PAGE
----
So, yes, there’s a backlash. But it seems to be against the Democrats, not Trump. As I wrote back in September:
Impeachment of Trump, at this point, is both a legal and moral necessity. It’s also very likely a political trap.
Trump relishes the role of an underdog, persecuted by the powerful. It’s what enables him to connect to a political base that, aside from his deep-pocket funders, feels disempowered by a rigged economy and a sclerotic political system. Impeachment, for this constituency, vindicates the narrative of the “deep state.”
Indeed, it suggests that the entire state is out to get Trump — which it is and should. But impeachment is the only thing that can turn the most powerful man in the world into a cornered victim and thus, for a significant number of American voters, a sympathetic character.
It helps, of course, that the president can point to soaring economic indicators, recently announced trade deals with China and our North American neighbors, and a new space command included in the recent budget bill.
It’s galling that a scofflaw can remain sufficiently popular to win elections. No doubt Trump is eyeing the example of Rodrigo Duterte, the president of the Philippines who has presided over the extrajudicial killing of thousands of people and yet maintains nearly an 80 percent approval rating.
Trump invited Duterte to the White House and praised his deadly war on drugs. Duterte, after all, is the living proof that you can shoot people indiscriminately and still maintain your popularity. Trump, unleashed in a second term, might just try to test the applicability of that model to the United States.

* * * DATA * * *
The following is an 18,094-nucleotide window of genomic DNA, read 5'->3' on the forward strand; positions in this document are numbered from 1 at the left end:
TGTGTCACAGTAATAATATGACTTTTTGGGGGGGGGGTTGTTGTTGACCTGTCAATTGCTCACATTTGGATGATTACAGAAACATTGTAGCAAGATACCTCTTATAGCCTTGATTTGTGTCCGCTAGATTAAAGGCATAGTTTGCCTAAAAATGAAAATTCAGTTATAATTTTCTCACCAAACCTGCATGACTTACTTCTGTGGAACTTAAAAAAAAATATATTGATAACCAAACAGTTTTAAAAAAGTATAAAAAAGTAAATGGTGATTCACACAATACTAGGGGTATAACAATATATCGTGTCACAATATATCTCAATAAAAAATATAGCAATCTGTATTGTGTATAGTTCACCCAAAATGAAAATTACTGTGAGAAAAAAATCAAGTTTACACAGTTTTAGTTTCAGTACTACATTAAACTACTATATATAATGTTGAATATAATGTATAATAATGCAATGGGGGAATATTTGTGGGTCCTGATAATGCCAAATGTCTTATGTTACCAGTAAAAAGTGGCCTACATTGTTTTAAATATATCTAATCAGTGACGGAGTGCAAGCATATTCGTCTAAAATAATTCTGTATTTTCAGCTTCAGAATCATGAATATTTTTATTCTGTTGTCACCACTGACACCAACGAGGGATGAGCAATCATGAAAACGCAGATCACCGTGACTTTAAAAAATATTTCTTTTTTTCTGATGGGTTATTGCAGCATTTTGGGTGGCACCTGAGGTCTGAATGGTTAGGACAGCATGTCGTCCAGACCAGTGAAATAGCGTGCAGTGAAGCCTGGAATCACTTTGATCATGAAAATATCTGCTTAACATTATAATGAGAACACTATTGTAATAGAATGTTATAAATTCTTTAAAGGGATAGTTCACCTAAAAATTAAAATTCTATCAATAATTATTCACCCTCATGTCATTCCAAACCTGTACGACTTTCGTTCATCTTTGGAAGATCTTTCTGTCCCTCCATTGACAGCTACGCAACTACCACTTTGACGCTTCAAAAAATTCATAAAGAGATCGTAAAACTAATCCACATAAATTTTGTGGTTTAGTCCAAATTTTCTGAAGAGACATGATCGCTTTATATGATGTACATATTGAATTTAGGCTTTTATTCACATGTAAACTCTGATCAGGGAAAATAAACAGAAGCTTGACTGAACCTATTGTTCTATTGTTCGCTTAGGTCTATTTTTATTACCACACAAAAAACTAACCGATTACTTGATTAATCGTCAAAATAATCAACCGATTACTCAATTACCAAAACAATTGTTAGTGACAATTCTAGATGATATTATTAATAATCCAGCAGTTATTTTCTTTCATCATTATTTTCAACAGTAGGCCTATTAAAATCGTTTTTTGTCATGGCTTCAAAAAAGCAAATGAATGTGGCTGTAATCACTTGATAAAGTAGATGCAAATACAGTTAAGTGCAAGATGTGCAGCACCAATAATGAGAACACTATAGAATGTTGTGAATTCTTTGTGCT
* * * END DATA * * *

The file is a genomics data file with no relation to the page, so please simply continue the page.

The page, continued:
A Dangerous Acclimatization
There’s been more than one mass shooting a day in the United States this year: 396 as of December 16, according to the Gun Violence Archive. Despite all the political handwringing and the gradual shift in public opinion over the last few years in favor of stricter gun control laws, federal policy has barely shifted. No assault rifle ban. No “red flag” law. No universal background check
What has happened instead? After the mass shootings this summer, companies with names TuffyPacks reported a 300 percent increase in sales of bullet-proof backpacks. Parents are taking prophylactic measures that are pathetically insufficient. Mass shootings are the new normal. Suck it up and move on.
Americans have similarly adjusted to the criminal actions of the president, his violent policies at the border, his verbal abuse of virtually everyone. We haven’t bought TuffyPacks to protect ourselves from the White House. Our skins have just grown tougher.
And that’s the saddest part of all. It’s just a lot harder to generate a backlash when our backs have become accustomed to the lash.
World Beat, Foreign Policy In Focus, December 18, 2019